At http://docs.python.org/c-api/exceptions.html. it is written that
"Most functions also return an error indicator, usually NULL if they
are supposed to return a pointer, or -1 if they return an integer
(exception: the PyArg_*() functions return 1 for success and 0 for
failure)." this also told that usually NULL is used but we can change
the return error indicator to any value. As like PyArg_*() used 0 for
error value.

The docs you quote are very slightly confusing because they're combining
the standard practice (return NULL), the uncommon alternative (return
-1) and a few special cases present in the core functions.

In short, any function you expose in an extension module will be
returning a PyObject* and should return NULL if it is setting or
cascading an exception.

I'm not convinced that the docs need altering here: this is the first
time I've come across anyone who was confused. But if you think some
different wording might help, feel free to propose something.

TJG
 
R

rahul

When I use same code base for Python 3.x, then behavior is different. In this when I return false then also it throws exception but only when any other statement get executed after this

like below code:
...
...
b = None
try:
a = testModule.check(None)
except:
b = sys.exc_info()
then code execution doesn't come to except block.
But when I add one statement after calling check function then code execution goes into except block.

...
...
b = None
try:
a = testModule.check(None)
print( a )
except:
b = sys.exc_info()
 
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R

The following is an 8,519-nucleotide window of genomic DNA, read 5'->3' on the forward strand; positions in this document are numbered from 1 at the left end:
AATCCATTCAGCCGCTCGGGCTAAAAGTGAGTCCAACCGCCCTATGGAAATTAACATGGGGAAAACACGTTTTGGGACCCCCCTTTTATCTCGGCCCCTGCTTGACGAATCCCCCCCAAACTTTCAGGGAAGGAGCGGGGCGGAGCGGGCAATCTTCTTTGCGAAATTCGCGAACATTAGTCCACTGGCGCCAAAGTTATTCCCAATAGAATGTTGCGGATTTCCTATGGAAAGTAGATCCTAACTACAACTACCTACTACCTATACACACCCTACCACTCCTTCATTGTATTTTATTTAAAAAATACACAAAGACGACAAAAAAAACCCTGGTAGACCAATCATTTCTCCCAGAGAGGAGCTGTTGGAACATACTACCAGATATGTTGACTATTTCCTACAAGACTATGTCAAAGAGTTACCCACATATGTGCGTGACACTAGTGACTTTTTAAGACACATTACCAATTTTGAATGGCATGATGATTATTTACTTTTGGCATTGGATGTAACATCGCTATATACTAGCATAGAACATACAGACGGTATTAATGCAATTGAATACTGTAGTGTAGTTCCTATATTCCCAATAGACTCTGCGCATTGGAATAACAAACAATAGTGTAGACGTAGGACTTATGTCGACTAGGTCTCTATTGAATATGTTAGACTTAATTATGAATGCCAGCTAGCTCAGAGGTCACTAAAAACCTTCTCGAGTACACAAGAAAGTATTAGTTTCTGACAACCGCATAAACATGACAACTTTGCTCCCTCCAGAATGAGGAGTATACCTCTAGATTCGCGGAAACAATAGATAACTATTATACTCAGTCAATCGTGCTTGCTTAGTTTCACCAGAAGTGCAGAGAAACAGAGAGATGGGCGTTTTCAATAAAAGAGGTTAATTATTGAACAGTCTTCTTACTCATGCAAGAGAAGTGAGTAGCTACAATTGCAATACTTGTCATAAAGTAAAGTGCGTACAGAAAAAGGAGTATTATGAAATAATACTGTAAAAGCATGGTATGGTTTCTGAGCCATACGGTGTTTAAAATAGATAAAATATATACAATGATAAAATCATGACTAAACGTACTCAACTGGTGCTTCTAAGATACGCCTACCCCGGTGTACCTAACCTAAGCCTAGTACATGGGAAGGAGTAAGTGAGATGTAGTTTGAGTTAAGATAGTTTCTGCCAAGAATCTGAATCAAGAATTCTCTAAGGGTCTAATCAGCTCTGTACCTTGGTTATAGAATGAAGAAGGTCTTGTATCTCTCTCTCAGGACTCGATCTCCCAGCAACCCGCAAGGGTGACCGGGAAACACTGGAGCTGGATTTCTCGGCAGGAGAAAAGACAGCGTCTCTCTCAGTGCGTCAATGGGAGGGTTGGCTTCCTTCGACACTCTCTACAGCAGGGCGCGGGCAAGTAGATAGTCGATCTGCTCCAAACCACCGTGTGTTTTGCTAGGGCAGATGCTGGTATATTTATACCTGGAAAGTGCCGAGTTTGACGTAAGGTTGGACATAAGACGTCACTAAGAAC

rahul

When I use same code base for Python 3.x, then behavior is different. In this when I return false then also it throws exception but only when any other statement get executed after this

like below code:
...
...
b = None
try:
a = testModule.check(None)
except:
b = sys.exc_info()
then code execution doesn't come to except block.
But when I add one statement after calling check function then code execution goes into except block.

...
...
b = None
try:
a = testModule.check(None)
print( a )
except:
b = sys.exc_info()
 
T

Tim Golden

When I use same code base for Python 3.x, then behavior is different. In this when I return false then also it throws exception but only when any other statement get executed after this

like below code:
...
...
b = None
try:
a = testModule.check(None)
except:
b = sys.exc_info()
then code execution doesn't come to except block.
But when I add one statement after calling check function then code execution goes into except block.

...
...
b = None
try:
a = testModule.check(None)
print( a )
except:
b = sys.exc_info()


Sounds like you're entering into undefined behaviour. If you set an
exception and don't return NULL, you're leaving Python's internals in an
inconsistent state. I don't know the internal code paths, but presumably
in one version it just ignored the exception state while in the other it
noticed it but in a different point in the code at which point it raised
the exception. Or something.

Long-and-short: return NULL from an extension module function once
you've raised (or are cascading) an exception condition. Anything else
is undefined unless you know *exactly* what you're doing.


TJG
 
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S

Stefan Behnel

rahul, 02.08.2012 11:50:
When I use same code base for Python 3.x, then behavior is different.

You might want to take a look at Cython. It moves most of these "funny"
little details off your shoulders.

Stefan